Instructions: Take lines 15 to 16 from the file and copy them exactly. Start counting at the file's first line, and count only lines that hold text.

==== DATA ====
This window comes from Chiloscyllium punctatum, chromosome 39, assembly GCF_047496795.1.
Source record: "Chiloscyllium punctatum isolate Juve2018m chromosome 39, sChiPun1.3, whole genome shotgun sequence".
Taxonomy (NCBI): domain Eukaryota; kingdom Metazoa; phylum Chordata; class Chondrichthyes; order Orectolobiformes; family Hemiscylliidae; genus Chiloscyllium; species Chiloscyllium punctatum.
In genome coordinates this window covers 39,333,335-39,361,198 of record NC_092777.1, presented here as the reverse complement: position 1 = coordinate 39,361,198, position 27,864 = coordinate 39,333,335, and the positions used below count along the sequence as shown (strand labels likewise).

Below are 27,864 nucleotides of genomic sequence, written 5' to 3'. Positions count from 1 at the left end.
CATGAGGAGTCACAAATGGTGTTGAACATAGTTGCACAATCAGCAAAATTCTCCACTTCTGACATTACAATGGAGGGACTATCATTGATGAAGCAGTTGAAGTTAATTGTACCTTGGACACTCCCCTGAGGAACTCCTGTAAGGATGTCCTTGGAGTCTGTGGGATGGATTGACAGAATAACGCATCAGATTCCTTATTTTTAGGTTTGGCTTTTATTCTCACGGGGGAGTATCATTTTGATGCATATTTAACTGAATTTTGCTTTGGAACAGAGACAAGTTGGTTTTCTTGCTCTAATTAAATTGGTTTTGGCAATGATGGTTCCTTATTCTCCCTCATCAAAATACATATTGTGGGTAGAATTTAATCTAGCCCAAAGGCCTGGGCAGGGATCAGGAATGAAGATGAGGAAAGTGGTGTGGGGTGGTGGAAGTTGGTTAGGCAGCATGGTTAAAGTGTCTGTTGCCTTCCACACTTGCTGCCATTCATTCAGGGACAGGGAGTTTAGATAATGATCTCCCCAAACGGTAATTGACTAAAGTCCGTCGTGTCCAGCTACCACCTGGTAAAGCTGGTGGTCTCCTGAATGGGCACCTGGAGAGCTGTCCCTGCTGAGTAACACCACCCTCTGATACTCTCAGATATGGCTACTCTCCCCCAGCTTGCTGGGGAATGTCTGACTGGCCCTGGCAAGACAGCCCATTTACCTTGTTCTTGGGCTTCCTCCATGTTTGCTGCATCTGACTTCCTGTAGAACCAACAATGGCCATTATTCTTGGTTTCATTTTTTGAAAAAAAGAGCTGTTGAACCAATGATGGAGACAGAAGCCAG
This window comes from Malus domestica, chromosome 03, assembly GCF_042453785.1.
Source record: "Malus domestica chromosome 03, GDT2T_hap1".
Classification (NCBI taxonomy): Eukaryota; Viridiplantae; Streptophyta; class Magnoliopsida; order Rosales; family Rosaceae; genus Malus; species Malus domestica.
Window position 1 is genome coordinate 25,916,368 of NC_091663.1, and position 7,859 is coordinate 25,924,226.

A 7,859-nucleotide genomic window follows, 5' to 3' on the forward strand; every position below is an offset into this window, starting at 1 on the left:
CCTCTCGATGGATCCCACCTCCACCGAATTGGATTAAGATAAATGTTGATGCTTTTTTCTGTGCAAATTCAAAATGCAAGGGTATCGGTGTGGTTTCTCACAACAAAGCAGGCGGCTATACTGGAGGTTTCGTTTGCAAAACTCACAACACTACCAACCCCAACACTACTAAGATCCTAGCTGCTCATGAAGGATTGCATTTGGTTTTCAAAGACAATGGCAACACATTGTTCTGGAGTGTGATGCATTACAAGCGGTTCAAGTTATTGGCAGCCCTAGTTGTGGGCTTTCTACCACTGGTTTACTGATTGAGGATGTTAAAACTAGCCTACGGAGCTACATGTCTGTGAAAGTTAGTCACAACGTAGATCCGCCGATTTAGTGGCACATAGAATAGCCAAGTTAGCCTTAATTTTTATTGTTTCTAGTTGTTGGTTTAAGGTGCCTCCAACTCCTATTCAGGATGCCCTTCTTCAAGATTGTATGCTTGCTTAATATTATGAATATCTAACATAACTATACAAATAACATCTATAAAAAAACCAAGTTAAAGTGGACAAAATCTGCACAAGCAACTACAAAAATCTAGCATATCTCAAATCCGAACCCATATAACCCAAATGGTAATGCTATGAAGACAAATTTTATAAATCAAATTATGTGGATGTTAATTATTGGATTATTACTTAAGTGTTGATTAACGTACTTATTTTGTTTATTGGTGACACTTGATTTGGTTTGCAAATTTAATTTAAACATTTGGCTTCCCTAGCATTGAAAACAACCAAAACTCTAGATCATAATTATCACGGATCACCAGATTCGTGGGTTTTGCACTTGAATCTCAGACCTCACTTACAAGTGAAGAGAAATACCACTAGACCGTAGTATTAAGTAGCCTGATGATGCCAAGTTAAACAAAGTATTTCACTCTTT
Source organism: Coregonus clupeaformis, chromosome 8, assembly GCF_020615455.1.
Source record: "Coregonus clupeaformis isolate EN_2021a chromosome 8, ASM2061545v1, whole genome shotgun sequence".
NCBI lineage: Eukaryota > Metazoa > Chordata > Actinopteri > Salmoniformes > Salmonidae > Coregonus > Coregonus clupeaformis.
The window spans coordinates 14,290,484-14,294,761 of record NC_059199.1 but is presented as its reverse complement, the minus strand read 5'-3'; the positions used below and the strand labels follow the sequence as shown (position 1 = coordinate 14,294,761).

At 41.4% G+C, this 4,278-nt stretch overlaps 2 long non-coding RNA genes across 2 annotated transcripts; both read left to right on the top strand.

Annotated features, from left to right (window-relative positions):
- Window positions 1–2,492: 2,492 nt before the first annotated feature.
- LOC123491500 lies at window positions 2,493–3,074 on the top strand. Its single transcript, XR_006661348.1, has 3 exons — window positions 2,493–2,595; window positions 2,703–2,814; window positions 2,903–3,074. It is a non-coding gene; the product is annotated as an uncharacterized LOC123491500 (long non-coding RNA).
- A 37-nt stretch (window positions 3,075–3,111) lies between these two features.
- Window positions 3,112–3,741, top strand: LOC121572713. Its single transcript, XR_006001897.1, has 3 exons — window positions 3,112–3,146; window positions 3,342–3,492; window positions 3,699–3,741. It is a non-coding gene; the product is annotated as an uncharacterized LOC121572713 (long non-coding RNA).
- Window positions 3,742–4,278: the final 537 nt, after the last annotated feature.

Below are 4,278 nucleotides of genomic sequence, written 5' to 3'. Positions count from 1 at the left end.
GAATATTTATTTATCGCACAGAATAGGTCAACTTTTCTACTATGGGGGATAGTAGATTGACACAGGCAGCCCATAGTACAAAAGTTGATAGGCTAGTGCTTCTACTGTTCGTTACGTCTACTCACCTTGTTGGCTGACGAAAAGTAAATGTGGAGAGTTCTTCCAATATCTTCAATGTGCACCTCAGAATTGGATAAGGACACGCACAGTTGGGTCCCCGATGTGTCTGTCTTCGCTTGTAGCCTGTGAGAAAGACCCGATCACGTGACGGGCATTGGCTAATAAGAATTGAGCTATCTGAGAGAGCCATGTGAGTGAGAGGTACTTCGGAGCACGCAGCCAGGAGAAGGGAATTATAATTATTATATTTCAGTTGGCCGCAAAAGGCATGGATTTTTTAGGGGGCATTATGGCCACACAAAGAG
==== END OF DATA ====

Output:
NCBI lineage: Eukaryota > Metazoa > Chordata > Actinopteri > Salmoniformes > Salmonidae > Coregonus > Coregonus clupeaformis.
The window spans coordinates 14,290,484-14,294,761 of record NC_059199.1 but is presented as its reverse complement, the minus strand read 5'-3'; the positions used below and the strand labels follow the sequence as shown (position 1 = coordinate 14,294,761).